Subtle, seductive, subversive and witty language guide
Read this article for free:
Already have an account? Log in here »
To continue reading, please subscribe with this special offer:
All-Access Digital Subscription
$1.50 for 150 days*
- Enjoy unlimited reading on winnipegfreepress.com
- Read the E-Edition, our digital replica newspaper
- Access News Break, our award-winning app
- Play interactive puzzles
*Pay $1.50 for the first 22 weeks of your subscription. After 22 weeks, price increases to the regular rate of $19.00 per month. GST will be added to each payment. Subscription can be cancelled after the first 22 weeks.
Hey there, time traveller!
This article was published 26/02/2011 (4292 days ago), so information in it may no longer be current.
The Social Significance of How We Use Language
By Jila Ghomeshi
Arbeiter Ring, 101 pages, $13
Like, these are good book, she is. Just the drift be catched, grammar ain’t right nor wrong. Nohow. Grammar be just like people speaks it. LOL.
Why do some of us get upset by the use of “it’s” instead of “its” for the possessive of “it,” or by “there” for “their” or “they’re”? Do we have the right to look down our noses at people who misspell or punctuate incorrectly?
Lovers of the venerable The Elements of Style by Americans William Strunk and E.B. White will always think of that book as “the little book” so beautiful described in White’s introduction. Grammar Matters, by University of Manitoba linguist Jila Ghomeshi, is also a little book, and although perhaps not as witty, it is subtle, seductive, subversive and extremely entertaining.
Grammar Matters is clearly written to counter English journalist Lynne Truss’s Eats, Shoots and Leaves, the bestseller that explained the importance of good punctuation.
Ghomeshi, who happens to be the sister of CBC Radio host Jian Ghomeshi, says that there is no “proper” grammar, and to judge another’s grammar adversely is to apply class-based distinctions that have no basis in logic, precision or authority.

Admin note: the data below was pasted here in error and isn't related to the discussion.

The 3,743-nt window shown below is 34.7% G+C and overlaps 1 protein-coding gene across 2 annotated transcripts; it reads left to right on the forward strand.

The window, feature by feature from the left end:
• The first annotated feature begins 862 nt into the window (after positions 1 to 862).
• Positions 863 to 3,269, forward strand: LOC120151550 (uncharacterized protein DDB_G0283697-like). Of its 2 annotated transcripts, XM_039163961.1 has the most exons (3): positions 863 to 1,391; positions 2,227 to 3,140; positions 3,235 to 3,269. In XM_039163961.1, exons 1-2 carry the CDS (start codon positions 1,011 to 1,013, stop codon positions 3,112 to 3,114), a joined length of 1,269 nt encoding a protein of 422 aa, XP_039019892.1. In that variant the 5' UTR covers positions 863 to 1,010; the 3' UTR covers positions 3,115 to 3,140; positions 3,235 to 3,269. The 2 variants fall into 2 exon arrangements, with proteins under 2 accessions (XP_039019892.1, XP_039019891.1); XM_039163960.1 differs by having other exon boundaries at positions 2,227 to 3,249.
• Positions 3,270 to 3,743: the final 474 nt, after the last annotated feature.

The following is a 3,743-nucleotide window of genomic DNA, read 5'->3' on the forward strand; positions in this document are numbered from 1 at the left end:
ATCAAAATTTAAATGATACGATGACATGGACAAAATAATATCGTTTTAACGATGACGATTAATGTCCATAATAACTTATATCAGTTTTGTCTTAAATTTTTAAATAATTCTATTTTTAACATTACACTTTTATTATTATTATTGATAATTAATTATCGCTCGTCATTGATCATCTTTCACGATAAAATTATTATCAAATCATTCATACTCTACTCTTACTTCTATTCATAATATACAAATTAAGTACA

“[W]hat people who abhor non-standard grammar are often expressing is a prejudice: a preconceived idea that is not based on reason, experience, or factual knowledge.”
And that’s not all: “[N]either the use of standard grammar, nor the championing of it,” she writes, “is indicative of superior intelligence. In many cases it is mere intolerance and the articulation of privilege and hierarchy.”
Truss and her ilk are called by linguists “prescriptive grammarians.” As Ghomeshi says, “The relationship between a prescriptive grammarian and a linguist is like the relationship between an etiquette expert and an anthropologist.”
She proves her point with clarity, concise writing and examples that jump off the page with unnerving pertinence. They are arranged in a logical order that shows how illogical and imprecise English can be. The page on the many meanings of “over” is one powerful example of many. A proponent of “proper” English will be humbled by this book.
Ghomeshi points out that Standard (prescribed) English is only a few centuries old, that prescriptive grammars began with a rising middle class that sought to lose its lower-class roots. Before that time, spelling, punctuation and grammar were creatively flexible.
She acknowledges that there is a value to using Standard English as a means of universal communication, just as Mandarin Chinese is used to bridge the tremendous gaps among Chinese dialects.
Dialects and different kinds of grammar are, however, useful and important to people who want to differentiate themselves from others or to feel part of a group, and those people should not be condemned for that.
Because Ghomeshi writes specifically against those who impose moral values on grammar, and because she is a descriptive grammarian, she does not deal with an argument in favour of prescriptive grammar based on esthetic, rather than moral, grounds.
Good writers use grammar consistently: Burns, Chaucer, Shakespeare, cummings, rap artists, or James — writers who all use very different English — do not vary the internal rules with which they have chosen to write.
In addition, good writers make the reader believe that the author stands behind every mark of punctuation and every word on the page — that the author has paid the reader the compliment of taking great care in the writing of the text.
Perhaps those who do not like to read misspelled words or badly punctuated writing feel simply that the writer has been lazy and does not care about the reader. That is something about which a reader surely has the right to feel morally outraged.
That aside, Ghomeshi has written a careful and intelligent book that teaches the reader a great deal about linguistics and about the English language. The book is a gem.
Lawrie Cherniack is a Winnipeg mediator and grammar geek.